I encourage expectant parents to build their support networks and increase their knowledge base. Support helps you to realize that you are not alone facing parenting dilemmas. There are professionals and friends ready to share experiences with you.
Staying informed from pregnancy onwards will help you face decisions with more confidence … read what you can and stick to the books or websites that you find easy to understand and that are professional. Look for those sites that have writers and contributors that are experts in their field.
As I have already said, education will give you as parents the confidence to go with your instincts about what is right for you in a world that is almost too full of information. Try not to overwhelm yourselves with too many websites and too many books as this will undermine your confidence in the long run. Pick a few good ones and check in with them as needed.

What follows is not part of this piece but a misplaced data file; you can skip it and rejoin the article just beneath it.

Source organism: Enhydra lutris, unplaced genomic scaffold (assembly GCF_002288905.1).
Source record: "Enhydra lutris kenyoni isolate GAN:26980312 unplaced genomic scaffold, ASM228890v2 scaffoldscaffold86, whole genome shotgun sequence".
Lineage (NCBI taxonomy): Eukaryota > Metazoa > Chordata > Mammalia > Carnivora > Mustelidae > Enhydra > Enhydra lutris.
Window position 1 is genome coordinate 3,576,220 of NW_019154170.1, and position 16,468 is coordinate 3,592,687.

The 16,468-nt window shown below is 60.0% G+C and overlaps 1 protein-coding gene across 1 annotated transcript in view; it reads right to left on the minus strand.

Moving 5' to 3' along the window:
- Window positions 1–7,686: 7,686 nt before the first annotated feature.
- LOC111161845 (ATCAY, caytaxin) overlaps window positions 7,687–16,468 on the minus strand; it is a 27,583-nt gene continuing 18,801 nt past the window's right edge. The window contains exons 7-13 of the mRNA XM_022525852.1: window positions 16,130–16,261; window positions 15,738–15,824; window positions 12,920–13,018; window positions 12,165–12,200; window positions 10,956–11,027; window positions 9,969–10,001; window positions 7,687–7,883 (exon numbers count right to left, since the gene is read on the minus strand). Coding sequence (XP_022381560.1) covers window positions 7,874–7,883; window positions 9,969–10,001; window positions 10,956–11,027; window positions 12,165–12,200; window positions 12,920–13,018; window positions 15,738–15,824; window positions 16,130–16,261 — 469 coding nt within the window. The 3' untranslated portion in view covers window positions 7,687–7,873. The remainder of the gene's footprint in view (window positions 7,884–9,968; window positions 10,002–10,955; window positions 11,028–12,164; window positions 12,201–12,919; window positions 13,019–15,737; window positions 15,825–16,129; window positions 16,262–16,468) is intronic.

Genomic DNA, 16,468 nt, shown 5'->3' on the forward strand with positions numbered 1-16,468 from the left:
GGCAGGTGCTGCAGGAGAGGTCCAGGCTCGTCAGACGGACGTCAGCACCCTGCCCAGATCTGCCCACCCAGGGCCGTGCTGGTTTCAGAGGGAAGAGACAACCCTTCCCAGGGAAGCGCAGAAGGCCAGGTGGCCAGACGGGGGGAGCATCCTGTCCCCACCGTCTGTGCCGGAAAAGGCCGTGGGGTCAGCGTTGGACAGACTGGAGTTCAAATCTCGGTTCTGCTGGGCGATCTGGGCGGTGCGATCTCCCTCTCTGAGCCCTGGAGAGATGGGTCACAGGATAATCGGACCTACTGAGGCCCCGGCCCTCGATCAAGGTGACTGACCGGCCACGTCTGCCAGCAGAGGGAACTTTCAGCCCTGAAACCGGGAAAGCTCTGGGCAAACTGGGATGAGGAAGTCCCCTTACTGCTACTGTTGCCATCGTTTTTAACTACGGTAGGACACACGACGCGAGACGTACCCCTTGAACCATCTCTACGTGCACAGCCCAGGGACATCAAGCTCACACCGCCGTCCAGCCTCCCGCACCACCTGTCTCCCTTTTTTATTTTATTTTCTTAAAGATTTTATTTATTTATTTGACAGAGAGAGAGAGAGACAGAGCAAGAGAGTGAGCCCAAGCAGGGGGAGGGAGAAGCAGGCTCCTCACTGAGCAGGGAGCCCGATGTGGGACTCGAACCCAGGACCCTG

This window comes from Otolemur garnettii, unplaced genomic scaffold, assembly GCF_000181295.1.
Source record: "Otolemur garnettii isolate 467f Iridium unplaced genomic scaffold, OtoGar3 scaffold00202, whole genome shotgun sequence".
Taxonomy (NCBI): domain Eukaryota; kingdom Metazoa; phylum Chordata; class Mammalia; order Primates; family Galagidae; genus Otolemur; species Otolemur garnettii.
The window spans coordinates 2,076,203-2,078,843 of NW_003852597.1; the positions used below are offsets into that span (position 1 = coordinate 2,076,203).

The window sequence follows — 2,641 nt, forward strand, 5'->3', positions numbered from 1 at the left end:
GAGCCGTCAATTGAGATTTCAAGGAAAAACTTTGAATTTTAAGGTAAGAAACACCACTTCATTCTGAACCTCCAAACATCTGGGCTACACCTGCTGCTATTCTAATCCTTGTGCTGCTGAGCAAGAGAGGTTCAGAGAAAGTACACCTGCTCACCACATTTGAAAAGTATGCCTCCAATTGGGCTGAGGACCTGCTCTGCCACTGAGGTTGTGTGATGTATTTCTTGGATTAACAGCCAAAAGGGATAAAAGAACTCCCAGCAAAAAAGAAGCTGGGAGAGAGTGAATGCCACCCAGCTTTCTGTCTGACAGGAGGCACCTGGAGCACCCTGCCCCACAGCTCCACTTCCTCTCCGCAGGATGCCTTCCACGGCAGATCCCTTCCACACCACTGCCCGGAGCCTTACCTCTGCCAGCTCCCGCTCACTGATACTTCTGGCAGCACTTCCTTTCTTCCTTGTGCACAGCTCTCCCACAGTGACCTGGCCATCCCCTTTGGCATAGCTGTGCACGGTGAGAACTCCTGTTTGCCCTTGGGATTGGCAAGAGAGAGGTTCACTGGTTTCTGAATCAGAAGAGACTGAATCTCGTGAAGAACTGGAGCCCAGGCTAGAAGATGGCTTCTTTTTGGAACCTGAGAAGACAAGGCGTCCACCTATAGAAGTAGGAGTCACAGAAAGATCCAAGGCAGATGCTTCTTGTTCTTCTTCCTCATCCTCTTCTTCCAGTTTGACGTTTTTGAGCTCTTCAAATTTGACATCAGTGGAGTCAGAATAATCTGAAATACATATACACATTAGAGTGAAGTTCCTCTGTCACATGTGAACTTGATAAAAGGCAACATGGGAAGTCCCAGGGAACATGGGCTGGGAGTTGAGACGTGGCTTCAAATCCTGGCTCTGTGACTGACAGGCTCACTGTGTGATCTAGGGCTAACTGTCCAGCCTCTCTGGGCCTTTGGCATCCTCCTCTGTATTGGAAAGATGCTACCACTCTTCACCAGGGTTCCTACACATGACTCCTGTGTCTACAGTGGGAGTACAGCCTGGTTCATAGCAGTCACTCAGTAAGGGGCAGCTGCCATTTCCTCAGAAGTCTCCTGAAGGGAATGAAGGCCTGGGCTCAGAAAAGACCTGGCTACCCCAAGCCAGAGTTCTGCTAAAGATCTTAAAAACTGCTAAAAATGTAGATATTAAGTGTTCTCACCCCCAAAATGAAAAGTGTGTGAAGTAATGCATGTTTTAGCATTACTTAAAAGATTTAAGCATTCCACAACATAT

I came across an interesting “parents-in-progress” book….“from the hips” by rebecca odes and ceridwen morris. These two mothers discuss “ten anti-rules” for parenting. Here are a few of them…
This book is worth more than a look…check it out while you are expecting.
One thing that I know for sure is that parenting is demanding but full of unexpected joys with all of its ups and downs.
Get ready for the most important ride of your life.
Keeping your family safe…
The holidays are here and it takes only a little time and thought to make it safe for your young child who is so curious and is exploring everything that you have around the house this time of year.
All those twinkling lights and sparkling ornaments…how inviting.
This is a funny post from another mommy blogger although it probably was not amusing when this situation was taking place.
It is a dilemma that I have never encountered or witnessed on any of my many flights.